I would rather see the back of optical media. I prefer to acquire my multimedia content in pure digital form without a physical carrier, then to create backups on other rewritable media. I do not want to see a repeat of the damage done to my collection by the breakdown and increased rarity of tape players, which would recur if I limited myself to CDs which then passed into obsolescence.
It is NOT transparent.
Aw, you beat me to it!
When I read the headline I, foolishly perhaps, imagined a free-for-all release. Nonetheless this is excellent news!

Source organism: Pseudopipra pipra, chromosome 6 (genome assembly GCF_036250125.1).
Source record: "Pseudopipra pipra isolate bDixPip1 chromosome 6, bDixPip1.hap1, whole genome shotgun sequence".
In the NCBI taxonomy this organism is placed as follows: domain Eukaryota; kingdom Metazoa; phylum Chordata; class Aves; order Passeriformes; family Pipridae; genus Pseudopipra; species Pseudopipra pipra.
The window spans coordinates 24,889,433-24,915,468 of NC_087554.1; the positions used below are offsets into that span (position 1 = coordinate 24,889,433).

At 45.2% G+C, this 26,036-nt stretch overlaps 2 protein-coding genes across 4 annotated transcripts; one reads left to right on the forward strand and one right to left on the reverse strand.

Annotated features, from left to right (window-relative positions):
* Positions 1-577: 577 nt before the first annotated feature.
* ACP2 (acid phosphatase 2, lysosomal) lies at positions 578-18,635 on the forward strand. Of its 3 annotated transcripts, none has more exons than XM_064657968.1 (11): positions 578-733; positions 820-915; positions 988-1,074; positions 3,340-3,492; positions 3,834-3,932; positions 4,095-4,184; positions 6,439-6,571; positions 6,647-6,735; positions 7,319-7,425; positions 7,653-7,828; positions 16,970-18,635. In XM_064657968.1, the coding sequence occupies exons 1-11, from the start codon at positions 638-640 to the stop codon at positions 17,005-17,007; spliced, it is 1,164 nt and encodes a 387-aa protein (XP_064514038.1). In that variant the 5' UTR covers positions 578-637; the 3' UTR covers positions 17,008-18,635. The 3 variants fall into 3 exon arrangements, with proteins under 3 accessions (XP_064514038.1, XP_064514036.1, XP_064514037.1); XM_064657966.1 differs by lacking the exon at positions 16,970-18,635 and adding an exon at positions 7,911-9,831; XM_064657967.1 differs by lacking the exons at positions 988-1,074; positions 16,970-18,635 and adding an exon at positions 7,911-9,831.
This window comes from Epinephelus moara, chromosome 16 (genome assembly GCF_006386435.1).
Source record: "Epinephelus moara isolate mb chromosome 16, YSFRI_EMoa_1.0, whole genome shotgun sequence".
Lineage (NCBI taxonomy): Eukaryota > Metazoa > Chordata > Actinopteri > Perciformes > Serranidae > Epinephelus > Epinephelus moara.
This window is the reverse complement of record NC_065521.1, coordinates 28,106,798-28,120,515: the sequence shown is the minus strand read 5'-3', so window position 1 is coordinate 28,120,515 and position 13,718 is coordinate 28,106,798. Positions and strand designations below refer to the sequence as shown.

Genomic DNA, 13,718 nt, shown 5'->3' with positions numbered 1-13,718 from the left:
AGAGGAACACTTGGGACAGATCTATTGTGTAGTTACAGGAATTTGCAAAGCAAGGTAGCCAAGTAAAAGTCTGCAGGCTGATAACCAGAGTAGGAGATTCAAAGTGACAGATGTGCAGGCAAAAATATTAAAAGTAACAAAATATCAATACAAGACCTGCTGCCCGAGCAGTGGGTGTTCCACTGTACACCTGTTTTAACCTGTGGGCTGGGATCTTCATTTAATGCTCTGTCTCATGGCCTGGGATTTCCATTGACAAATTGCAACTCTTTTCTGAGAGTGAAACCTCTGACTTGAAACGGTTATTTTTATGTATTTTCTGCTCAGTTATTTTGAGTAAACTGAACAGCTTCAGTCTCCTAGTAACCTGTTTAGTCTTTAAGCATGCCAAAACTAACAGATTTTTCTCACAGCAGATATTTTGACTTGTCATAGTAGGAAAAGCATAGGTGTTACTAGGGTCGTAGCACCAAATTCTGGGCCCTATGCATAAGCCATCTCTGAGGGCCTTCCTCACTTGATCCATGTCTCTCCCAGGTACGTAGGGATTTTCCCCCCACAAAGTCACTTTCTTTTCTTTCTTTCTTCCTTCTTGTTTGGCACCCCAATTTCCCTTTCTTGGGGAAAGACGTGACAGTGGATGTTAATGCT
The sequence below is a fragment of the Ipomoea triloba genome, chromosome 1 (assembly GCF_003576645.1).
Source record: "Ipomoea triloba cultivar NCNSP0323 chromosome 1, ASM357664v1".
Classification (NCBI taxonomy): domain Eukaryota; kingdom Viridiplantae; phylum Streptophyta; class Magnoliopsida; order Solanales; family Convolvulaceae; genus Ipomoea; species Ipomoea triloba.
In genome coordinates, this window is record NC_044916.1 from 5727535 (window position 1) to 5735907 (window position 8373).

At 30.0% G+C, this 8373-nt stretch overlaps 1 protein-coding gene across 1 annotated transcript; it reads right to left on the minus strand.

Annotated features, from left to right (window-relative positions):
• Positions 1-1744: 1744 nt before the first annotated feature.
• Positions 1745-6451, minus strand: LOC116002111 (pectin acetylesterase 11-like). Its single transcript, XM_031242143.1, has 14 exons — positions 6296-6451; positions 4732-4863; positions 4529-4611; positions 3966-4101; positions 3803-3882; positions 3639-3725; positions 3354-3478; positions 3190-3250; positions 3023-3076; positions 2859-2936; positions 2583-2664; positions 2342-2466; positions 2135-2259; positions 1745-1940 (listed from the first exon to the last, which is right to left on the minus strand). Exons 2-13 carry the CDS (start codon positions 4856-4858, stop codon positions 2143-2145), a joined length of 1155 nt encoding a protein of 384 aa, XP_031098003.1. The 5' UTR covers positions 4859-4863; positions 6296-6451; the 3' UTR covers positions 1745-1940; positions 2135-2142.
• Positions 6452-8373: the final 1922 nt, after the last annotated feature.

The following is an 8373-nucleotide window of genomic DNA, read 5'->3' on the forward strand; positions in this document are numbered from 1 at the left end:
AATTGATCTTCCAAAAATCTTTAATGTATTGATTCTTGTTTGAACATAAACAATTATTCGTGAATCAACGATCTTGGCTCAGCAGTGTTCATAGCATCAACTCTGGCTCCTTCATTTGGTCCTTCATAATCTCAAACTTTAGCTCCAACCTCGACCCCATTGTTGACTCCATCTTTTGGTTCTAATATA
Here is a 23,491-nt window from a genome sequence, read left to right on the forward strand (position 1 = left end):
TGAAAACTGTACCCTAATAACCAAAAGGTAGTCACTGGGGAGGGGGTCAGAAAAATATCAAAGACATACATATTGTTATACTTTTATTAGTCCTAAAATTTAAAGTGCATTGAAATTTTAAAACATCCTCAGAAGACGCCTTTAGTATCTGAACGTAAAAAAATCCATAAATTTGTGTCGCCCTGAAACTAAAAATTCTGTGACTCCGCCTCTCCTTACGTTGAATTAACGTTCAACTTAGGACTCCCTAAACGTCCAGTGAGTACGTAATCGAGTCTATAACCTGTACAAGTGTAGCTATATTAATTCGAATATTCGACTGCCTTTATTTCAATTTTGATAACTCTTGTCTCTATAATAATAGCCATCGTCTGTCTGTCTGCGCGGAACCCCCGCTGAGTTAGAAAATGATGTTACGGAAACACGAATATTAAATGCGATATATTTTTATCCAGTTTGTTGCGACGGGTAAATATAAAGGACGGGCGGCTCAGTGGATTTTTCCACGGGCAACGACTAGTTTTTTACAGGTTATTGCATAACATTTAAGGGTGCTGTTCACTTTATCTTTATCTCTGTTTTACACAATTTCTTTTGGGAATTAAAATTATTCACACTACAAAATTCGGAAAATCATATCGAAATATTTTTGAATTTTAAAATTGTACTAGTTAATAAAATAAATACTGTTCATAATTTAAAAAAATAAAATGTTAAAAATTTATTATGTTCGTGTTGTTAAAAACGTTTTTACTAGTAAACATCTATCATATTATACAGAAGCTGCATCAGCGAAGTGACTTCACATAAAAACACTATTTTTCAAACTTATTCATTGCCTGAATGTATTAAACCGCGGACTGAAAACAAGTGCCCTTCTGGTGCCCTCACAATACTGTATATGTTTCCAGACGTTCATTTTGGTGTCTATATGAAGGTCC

Linux is an example of software with a Rapid Development Lifecycle. It's created, used, feedback is received, modified, used, feedback is received, etc. Usually the process of modification is largely realised through addition of features and code, which has been the case with a lot of Linux development. Right now the Linux kernel code base is undergoing something of a revision, where the addition of code and features is less important than the improvement of existing features. If Linux were developed under a different model, such as the Waterfall development model, then this could easily be seen as a sign that its development were drawing to a close with the finalisation of features. But since Linux uses Rapid Development, all the current revisions signify is that the developers are making sure they have a solid foundation for later improvements. I don't see the Linux lifecycle ending any time soon. It may fragment in the next few years, in my view, but it's not about to die.